Gluehwein (also spelled Glühwein) is a hot spiced "glow wine" that's found in many winter markets in Germany and Austria. Many tourists know it as an after-ski drink. After you come in from being out in the cold and snow, this warm, spicy mulled drink is supposed to make you "glow" with warmth again. Watch out — the alcohol in this warm beverage can quickly go to your head, so you might want to plan on staying in afterwards! This is the recipe my father would make for New Year's Eve.

image of glasses with Gluehwein garnished with citrus and cinnamon sticks, and Gluehwein in a punch bowl in the background
Prep Time:
5 mins
Cook Time:
35 mins
Total Time:
40 mins
3 cups

Warm up from the inside out with this cozy Glühwein recipe. Subtly spiced cloves and cinnamon, you'll want to make this orange-infused wine all season long.

image of glasses with Gluehwein garnished with citrus and cinnamon sticks, and Gluehwein in a punch bowl in the background

What Is Glühwein?

Glühwein is German mulled wine. The word translates to "glow wine" because the boozy beverage will make you feel lit from within!

Best Wine for Glühwein

Use dry red wine, such as Chianti or cabernet sauvignon. Don't use something you wouldn't want to sip on, but you also don't want to waste your most expensive bottles.

No matter what you use, make sure you add the wine to the mixture when it is hot but not simmering (so the alcohol doesn't boil out).

How to Make Glühwein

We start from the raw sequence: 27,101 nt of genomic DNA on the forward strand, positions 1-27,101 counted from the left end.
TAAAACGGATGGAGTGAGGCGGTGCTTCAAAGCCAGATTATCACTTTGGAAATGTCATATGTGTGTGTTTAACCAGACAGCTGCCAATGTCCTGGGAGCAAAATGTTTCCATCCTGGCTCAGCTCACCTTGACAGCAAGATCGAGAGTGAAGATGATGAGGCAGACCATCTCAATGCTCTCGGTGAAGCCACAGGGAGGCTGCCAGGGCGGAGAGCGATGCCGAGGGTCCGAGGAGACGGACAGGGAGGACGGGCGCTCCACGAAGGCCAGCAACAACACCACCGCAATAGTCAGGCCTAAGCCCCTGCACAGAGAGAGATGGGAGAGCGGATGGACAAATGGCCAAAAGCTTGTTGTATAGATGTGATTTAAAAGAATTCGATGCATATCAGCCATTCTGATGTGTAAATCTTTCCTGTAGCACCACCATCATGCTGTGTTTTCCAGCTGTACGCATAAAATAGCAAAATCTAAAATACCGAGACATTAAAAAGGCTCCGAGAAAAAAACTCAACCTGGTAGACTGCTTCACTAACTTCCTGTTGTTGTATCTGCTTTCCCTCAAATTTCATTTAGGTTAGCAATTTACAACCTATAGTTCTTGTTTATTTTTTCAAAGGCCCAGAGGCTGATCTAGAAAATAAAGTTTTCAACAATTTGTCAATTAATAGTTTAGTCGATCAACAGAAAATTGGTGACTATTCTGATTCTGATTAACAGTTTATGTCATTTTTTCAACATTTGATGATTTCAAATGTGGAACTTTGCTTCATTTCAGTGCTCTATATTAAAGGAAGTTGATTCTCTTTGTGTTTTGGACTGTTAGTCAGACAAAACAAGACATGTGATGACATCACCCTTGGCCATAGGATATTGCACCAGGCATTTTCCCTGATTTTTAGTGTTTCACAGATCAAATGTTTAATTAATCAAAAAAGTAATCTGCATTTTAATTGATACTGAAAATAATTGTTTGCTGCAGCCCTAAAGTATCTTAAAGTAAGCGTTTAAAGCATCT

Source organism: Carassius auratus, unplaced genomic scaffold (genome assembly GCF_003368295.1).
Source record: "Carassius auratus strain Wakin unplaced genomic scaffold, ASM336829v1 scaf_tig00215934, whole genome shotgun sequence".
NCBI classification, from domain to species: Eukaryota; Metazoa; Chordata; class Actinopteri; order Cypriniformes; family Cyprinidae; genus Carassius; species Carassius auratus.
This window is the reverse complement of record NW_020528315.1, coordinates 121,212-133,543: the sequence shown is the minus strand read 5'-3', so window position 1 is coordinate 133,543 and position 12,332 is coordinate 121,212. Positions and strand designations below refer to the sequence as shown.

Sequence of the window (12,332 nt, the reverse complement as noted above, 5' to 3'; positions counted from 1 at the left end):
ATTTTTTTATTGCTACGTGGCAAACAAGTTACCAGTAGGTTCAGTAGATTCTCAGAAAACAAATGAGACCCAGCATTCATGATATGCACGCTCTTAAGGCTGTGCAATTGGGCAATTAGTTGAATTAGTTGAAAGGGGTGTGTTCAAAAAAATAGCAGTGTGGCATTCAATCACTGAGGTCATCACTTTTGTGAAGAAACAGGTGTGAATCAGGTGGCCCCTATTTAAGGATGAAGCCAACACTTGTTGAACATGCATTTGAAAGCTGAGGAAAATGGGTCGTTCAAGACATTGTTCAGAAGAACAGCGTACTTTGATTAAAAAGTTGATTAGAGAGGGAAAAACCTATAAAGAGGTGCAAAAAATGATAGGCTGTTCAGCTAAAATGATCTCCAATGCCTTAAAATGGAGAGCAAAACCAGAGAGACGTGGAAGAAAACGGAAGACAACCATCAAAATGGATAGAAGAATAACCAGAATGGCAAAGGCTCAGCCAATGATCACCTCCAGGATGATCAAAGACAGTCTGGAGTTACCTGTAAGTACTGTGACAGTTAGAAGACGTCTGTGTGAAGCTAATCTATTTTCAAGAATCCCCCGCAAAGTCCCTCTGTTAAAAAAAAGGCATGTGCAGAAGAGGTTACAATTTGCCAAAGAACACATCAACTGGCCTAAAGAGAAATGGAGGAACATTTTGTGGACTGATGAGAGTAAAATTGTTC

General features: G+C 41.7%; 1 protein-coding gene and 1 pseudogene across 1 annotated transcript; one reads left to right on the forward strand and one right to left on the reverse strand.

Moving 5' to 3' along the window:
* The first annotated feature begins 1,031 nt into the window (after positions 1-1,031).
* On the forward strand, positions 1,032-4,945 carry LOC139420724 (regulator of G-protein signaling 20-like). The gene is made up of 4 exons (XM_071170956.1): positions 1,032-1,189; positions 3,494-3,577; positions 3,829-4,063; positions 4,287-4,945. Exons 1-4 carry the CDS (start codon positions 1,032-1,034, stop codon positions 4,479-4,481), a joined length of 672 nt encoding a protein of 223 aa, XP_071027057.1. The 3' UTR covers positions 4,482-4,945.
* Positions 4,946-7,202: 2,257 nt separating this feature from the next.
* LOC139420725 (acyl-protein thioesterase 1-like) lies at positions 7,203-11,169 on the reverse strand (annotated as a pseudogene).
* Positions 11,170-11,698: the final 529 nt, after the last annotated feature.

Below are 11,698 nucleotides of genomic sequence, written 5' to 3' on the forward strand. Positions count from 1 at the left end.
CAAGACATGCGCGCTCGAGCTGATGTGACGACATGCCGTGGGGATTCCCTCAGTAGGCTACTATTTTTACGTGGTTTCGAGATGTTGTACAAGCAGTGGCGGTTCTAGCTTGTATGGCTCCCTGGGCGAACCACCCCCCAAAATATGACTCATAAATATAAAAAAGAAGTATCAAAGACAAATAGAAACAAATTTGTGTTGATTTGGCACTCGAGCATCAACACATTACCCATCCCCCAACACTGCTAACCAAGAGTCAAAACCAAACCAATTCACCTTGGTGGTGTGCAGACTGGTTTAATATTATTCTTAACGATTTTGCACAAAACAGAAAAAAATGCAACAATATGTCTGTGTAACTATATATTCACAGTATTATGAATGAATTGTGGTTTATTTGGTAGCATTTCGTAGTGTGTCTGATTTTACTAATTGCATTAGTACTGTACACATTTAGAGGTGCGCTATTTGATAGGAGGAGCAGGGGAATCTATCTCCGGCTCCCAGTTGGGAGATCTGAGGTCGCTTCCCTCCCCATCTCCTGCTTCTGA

You'll find the full, step-by-step recipe below — but here's a brief overview of what you can expect when you make this cozy Glühwein:

1. Bring the water, sugar, and cinnamon stick to a boil. Reduce the heat to low.
2. Cut an orange in half and squeeze the juice into the mixture.
3. Push the cloves into the outside of the orange peel. Place into the simmering mixture.
4. Simmer until the mixture is thick and syrupy. Remove from heat.
5. Stir in the wine while the mixture is hot, but not simmering.

How to Serve Glühwein

Remove the cinnamon stick and orange peel, then ladle the Glühwein into stoneware mugs. Garnish with orange wedges. If you choose to serve the drink in glass mugs, make sure to heat them with hot water first so the glass doesn't shatter.

Allrecipes Community Tips and Praise

"Utterly fantastic," raves wenzk. "I made this for my husband and he was just as impressed, the smell in our house was great and the deep rich warming effect. Lovely!"

"I was in Frankfurt, Germany last year for their Christmas Market," says one Allrecipes community member. "All you can smell is Gluehwein, there is a vendor every few feet. It was the best thing I had ever tasted! This recipe is exactly like I remember it."

"Often, I like to add a few splashes of brandy," according to Sarah. "It makes it a bit more potent, which is especially nice if your wine got a little too warm and some alcohol evaporated."

Editorial contributions by Corey Williams


  • ¾ cup water

  • ¾ cup white sugar

  • 1 (3 inch) cinnamon stick

  • 2 medium oranges, divided

  • 10 whole cloves

  • 1 (750 milliliter) bottle red wine


  1. Combine water, sugar, and cinnamon stick in a saucepan; bring to a boil. Reduce heat to low.

  2. Cut one orange in half; squeeze orange halves over the sugar mixture to release their juice. Push 5 cloves into the outside of each orange peel; place peels into the simmering mixture. Continue to simmer over the lowest heat until thick and syrupy, 20 to 30 minutes.

  3. While the mixture is simmering, slice remaining orange and set aside for serving.

  4. When the mixture is finished simmering, stir in wine and heat until steaming but not simmering, 3 to 5 minutes. Discard orange peels and cinnamon stick.

  5. Ladle into stoneware mugs and garnish with orange slices.


To serve in glass mugs, be sure to preheat them first by filling with hot water. Pouring hot Glühwein into a cold glass could will likely result in a broken glass!

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